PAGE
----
The Legislative Assembly Management Committee (LAMC) has come under added scrutiny since British Columbia Auditor General John Doyle’s recent audit pointed to “substantial irregularities” in the Legislature’s financial accounting and “poor governance.”
Among Doyle’s numerous concerns were the committee’s failure to implement his recommendations to improve accountability made five years ago, and internal control deficiencies “so serious and pervasive” he was unable to conclude if the balance sheets were correct.
“… the Legislative Assembly is falling well short of the basic financial management practices established for the rest of government.”
The B.C. Liberal government reported ending the fiscal year with a deficit of $1.84 billion, but Doyle states the recorded deficit would have been more than $500 million higher, at $2.36 billion, had the report been prepared under accepted standards.
Cariboo-Chilcotin MLA Donna Barnett says it’s a case of “two opinions” on the matter – Doyle’s and Finance Minister Kevin Falcon’s.
“The government of British Columbia is using practices that are acceptable, used by other provinces, and we have a class triple-A rating. That’s about as far as I can go with it because I’m not a bookkeeper or an auditor.”
The finance department has experts working for them, but Doyle’s suggestions will always be looked at to see if improvements can be made she adds.
“Our books are in good financial order. That’s all I’ve got to say about that.”
The LAMC has since released a statement that it will implement all recommendations made by the Auditor General since 2007.
BC Conservative Leader John Cummins says the committee’s commitment to fixing the problems five years after they were identified is “disappointing,” and a knee-jerk reaction to the negative press reaction and public outcry.
“They are scandalized by the shoddy bookkeeping, and I think rightly so….
“When the media focuses on an issue, at times you can get some action, and this one certainly caught the [attention] of the public.”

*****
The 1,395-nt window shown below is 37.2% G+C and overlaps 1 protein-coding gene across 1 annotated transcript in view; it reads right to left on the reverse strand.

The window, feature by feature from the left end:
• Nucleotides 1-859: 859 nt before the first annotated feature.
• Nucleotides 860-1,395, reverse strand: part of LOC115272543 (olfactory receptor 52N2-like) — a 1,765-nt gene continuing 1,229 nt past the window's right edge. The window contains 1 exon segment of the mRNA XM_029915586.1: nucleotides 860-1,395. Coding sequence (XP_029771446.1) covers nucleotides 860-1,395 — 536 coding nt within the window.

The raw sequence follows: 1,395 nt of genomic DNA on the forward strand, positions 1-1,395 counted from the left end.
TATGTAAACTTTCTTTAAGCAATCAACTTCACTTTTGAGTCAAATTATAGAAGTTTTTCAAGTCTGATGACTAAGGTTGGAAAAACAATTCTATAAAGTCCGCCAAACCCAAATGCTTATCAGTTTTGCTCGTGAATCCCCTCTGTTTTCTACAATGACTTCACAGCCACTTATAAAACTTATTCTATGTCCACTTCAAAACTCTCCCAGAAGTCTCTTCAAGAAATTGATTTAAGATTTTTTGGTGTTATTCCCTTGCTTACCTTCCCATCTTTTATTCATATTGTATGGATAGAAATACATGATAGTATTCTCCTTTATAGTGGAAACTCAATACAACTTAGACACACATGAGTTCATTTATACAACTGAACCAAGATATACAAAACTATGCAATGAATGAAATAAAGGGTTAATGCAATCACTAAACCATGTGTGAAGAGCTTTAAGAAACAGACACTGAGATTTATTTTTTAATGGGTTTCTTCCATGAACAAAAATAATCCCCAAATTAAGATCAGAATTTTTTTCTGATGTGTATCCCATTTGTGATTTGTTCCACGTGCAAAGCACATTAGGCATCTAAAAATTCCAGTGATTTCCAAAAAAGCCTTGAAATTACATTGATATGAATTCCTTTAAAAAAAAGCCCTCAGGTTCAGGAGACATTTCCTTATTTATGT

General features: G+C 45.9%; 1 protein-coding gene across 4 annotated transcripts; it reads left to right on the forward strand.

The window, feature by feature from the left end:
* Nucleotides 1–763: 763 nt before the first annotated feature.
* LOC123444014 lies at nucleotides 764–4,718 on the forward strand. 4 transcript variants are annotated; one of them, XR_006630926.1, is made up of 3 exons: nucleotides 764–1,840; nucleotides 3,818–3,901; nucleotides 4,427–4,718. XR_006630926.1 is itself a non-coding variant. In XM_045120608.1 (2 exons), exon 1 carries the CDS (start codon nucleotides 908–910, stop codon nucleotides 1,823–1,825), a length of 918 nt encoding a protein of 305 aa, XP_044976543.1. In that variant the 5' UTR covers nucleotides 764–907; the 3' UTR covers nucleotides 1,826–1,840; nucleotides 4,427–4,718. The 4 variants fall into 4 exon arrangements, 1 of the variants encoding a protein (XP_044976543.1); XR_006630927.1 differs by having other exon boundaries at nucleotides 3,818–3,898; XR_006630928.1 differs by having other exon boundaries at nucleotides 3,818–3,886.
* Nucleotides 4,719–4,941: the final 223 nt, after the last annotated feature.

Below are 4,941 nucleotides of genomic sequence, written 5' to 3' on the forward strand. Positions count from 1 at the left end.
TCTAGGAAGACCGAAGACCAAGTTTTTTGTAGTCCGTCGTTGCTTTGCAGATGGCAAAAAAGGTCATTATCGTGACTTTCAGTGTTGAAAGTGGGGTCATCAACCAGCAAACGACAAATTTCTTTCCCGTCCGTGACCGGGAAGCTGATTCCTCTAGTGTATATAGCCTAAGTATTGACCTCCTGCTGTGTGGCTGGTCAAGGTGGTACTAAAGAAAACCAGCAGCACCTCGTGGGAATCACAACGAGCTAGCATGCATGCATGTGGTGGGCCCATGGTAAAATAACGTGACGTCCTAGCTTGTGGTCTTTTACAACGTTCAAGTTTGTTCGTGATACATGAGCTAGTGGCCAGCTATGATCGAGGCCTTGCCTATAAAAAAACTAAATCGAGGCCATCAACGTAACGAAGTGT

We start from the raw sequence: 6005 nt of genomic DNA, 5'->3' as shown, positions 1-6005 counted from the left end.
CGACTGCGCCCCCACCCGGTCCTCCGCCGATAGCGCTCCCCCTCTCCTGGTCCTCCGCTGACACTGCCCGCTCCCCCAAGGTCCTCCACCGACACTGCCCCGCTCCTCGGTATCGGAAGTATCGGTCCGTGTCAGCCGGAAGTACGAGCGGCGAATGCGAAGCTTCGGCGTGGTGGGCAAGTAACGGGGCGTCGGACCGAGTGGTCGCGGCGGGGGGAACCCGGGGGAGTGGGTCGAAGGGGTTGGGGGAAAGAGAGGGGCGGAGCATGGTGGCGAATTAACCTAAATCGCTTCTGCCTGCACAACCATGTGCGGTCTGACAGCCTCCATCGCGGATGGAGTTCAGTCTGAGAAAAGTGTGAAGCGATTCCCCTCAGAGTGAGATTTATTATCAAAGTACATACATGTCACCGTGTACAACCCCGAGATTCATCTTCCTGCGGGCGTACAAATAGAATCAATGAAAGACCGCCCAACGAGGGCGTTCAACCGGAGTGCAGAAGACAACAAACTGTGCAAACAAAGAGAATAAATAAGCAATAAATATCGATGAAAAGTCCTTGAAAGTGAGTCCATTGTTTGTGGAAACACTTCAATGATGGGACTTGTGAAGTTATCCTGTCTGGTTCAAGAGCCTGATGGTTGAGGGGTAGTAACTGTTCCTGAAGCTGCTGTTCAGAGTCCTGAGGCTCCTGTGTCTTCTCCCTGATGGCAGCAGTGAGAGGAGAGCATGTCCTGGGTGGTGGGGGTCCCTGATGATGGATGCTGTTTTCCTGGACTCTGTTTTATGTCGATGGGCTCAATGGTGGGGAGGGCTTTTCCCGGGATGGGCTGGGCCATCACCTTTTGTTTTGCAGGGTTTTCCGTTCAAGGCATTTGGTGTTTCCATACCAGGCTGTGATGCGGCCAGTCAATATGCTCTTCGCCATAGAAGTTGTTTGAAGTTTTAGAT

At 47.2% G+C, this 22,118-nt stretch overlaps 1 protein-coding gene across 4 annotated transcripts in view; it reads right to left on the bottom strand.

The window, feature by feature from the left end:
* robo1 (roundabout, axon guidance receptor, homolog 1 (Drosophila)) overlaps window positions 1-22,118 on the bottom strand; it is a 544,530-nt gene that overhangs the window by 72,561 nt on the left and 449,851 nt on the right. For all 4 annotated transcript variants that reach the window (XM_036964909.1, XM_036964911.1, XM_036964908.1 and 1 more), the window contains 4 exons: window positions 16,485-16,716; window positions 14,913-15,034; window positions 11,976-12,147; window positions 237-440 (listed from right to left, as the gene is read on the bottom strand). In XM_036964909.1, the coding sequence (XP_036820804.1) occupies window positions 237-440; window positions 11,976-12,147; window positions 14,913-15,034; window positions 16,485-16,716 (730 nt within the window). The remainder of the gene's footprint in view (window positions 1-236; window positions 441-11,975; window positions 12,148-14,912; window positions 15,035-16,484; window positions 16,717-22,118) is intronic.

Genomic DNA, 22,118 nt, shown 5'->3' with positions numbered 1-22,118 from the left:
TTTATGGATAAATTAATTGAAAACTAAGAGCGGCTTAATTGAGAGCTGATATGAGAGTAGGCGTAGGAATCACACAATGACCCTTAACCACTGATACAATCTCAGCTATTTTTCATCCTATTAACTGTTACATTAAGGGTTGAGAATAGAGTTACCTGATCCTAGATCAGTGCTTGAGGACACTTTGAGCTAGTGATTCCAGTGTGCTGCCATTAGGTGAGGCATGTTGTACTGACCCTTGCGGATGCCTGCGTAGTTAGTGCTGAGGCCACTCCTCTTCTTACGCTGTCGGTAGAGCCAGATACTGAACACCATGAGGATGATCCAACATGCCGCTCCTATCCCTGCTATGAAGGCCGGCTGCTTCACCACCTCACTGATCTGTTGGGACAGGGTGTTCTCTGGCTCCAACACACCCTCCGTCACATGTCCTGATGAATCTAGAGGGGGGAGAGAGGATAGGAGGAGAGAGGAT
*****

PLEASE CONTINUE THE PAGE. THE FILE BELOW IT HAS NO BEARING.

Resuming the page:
Cummins adds the “real troubling” aspect is the “sloppy” legislative accounting practices that left half a billion dollars out of the projected deficit.
“That’s not chicken feed, and it’s definitely not chicken feed when you look at the total deficit. It wasn’t that they were out by five per cent…. You have to wonder: ‘how can you be that far out on the numbers and not know it?”
The Public Accounts for the first and last fiscal years in the past decade under the B.C. Liberals show legislative outlays (called Vote 1) have “skyrocketed” by 65.2 per cent, Cummins explains.
The $64 million a year spent in the Vote 1 budget is “not an insignificant amount of money” for legislature management and constituency salaries and expenses.
Compared to lower budget increases for K-12 education (16 per cent) and justice for “protection of persons and property” (2.9 per cent), he notes it was “staggering” to see child welfare spending has decreased by 10.4 per cent since 2001/02.
“Child welfare should be at the top of our priority list.”
The committee’s July 31 statement also indicates that beginning in October, quarterly MLA expenses will be posted online to provide more transparency.
Says Cummins: “The proposals they put forward are reasonable, now we have to see if they actually do what they say; the proof will be in the pudding.
“They’ve been addicted to spending … if you’re going to eliminate deficit, you’ve got to control spending, and at the same time increase revenues.”